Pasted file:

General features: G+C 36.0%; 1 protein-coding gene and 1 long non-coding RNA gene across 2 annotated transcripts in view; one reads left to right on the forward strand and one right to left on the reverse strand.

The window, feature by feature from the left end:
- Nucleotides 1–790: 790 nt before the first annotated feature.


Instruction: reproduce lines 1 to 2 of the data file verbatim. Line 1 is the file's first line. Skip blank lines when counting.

General features: G+C 36.0%; 1 protein-coding gene and 1 long non-coding RNA gene across 2 annotated transcripts in view; one reads left to right on the forward strand and one right to left on the reverse strand.

The window, feature by feature from the left end: